One of my most favorite moments during a vacation comes when another tourist asks me (or my husband) for directions. That gesture represents a couple of concepts to me. First, it means that we do not look out of place – even in a foreign country – and second, it means that our family is doing as the locals do and therefore we are appearing relaxed with our surroundings.
If you would like to blend in more when traveling, here are my tips for not looking like a tourist:
- Wear Appropriate Clothing – if you allow me to borrow the adage, the clothes make the man, there’s actually an application when it comes to travel too, especially if you are traveling overseas. Not too long ago, if you wore blue jeans anywhere outside the United States, you were immediately tagged as an American. Today, this is less true unless you happen to be traveling to Africa, Asia or the Middle East. However, anyone over the age of 12 wearing shorts or sweatpants overseas is still an absolute giveaway that s/he is a tourist. It may be frustrating and it may be extraordinarily hot and humid outside, but wearing long pants(or a dress) is better for mixing in when visiting overseas – unless of course, you are at the beach.
- Wear Stylish Shoes – if you want to mix in with the locals, do not wear sneakers or white tennis shoes while traveling. There are plenty of comfortable-style laced shoes in muted colors that will suffice and though it may sound odd, just as in the past, people around the world still look at shoes and judge accordingly.
- Learn Local Language Phrases – these days, it is really easy to learn a few, necessary phrases in the local language. If you have an IPhone, you can freely download 30 basic (and very helpful) phrases in 25 different world languages and study from there. Master these and you’ll be surprised how well you are treated just for trying to speak the local language.
- Plan Ahead with Maps & Guide Books – try to plan out your route before you set off on your day of exploration. If you happen to get lost during the day, take a break at a coffee shop and get your bearings. This is also a safety tip as pick-pockets can judge very quickly when someone looks lost and the “team” can clean you out faster than you can say “Can you tell me where I can find the…?”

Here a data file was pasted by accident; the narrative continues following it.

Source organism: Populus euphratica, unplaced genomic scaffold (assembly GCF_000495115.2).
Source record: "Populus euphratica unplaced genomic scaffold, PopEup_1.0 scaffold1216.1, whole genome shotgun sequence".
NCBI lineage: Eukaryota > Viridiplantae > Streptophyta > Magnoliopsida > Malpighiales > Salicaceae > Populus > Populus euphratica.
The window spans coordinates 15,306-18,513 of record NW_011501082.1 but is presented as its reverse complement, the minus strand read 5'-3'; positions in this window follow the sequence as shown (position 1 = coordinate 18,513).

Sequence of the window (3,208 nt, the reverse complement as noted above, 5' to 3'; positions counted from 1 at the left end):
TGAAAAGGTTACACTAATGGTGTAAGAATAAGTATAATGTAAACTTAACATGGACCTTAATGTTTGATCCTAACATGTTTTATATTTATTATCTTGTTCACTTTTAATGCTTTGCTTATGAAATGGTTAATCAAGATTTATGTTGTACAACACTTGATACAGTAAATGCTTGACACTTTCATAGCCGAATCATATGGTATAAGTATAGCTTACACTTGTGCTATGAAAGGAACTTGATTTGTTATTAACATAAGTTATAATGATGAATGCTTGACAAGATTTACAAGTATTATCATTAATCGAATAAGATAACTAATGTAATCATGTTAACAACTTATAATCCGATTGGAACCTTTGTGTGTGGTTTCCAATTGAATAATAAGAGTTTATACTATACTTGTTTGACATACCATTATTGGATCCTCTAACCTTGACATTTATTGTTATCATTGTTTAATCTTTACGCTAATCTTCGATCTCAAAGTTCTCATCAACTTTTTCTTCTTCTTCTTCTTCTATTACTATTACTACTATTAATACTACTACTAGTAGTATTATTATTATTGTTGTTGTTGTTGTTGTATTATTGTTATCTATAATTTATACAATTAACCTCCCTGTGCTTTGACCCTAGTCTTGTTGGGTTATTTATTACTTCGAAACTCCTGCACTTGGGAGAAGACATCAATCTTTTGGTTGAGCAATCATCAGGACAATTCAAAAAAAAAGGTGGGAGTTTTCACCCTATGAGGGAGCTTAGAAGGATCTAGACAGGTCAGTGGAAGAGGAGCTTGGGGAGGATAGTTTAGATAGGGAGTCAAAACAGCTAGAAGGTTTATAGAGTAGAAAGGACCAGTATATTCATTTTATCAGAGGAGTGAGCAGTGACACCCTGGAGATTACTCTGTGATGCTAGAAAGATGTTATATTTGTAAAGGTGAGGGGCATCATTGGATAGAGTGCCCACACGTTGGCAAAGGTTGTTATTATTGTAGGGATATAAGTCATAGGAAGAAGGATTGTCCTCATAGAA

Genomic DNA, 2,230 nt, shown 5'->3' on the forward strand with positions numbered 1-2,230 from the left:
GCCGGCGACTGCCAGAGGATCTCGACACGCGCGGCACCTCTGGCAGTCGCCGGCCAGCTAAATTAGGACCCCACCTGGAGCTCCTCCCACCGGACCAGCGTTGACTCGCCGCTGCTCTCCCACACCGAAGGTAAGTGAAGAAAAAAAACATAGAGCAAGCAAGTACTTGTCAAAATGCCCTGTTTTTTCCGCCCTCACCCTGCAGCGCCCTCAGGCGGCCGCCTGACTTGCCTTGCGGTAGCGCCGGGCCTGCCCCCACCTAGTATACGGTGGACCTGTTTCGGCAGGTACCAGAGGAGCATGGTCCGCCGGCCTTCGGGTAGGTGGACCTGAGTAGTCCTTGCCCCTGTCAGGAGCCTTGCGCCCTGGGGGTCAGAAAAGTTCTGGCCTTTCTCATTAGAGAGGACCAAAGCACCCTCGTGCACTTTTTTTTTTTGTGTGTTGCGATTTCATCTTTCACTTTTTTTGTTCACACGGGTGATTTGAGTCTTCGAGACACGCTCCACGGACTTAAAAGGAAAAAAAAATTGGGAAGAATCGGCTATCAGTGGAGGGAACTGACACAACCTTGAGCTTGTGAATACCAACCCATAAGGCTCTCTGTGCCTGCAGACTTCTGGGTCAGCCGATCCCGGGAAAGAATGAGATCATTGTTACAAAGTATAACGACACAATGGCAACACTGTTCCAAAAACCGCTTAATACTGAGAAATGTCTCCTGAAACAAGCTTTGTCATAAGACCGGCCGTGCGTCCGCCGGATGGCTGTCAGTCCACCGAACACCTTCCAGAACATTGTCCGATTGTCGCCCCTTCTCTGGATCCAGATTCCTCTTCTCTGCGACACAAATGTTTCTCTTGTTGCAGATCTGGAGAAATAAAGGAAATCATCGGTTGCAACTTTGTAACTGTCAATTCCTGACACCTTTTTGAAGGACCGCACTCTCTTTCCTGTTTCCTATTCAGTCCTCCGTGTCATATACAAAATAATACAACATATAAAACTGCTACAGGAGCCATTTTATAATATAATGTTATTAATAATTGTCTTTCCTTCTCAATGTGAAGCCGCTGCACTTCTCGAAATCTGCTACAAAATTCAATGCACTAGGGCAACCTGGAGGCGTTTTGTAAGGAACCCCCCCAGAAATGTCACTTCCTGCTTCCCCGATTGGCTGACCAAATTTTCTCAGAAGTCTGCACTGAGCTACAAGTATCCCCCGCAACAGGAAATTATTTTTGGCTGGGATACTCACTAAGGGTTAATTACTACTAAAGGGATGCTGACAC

- Hide Cameras & Nix Backpacks – consider traveling with a messenger bag rather than carrying a backpack. Messenger bags can carry many items including your camera and supplies so you don’t have to wear the camera strap around your neck. It these cases, convenience can sometimes make you stick out!
- Nix Fanny Packs (Please) – if confused, please refer to Tips #1 and #5 again.
- Walk with Confidence (even if you are totally lost) – this does not mean walk fast and barrel down everyone that crosses over to your path. Rather, as with Tip #4, when you have a general idea of where you want to go, walk with as much determination and vigor as you would in your local town.
- Don’t Look Up – if you want to blend in, short of a bird doing its business on your shoulder (which is supposed to be good luck), there should be no reason to arch your head, neck and back upwards to see anything while walking through a new area. Instead, take advantage of a observation areas, which are usually set up to highlight an area’s best vistas.
- Use Hotel Concierge to Find Local Hot Spots – This tip my husband and I picked up in Bangkok, Thailand during our honeymoon. We had just arrived from Phuket and were still dizzy from the wonderful meals we had on the island and wanted to find a place that specialized in seafood. The hotel concierge recommended a restaurant that was close to us, however as soon as we got out the door, there was a “guy” there directing taxis insisting that the selected restaurant was awful and that he knew a better place. We fell for it! Not only did it take forever to get through the traffic in Bangkok to get there, it wasn’t the greatest place (probably his friend’s place). Lesson learned to stick with the hotel concierge for recommendations.
- Relax – Above all remember what Clifton Fadiman, an American author, radio and television personality, once said, “When you travel, remember that a foreign country is not designed to make you comfortable. It is designed to make its own people comfortable.”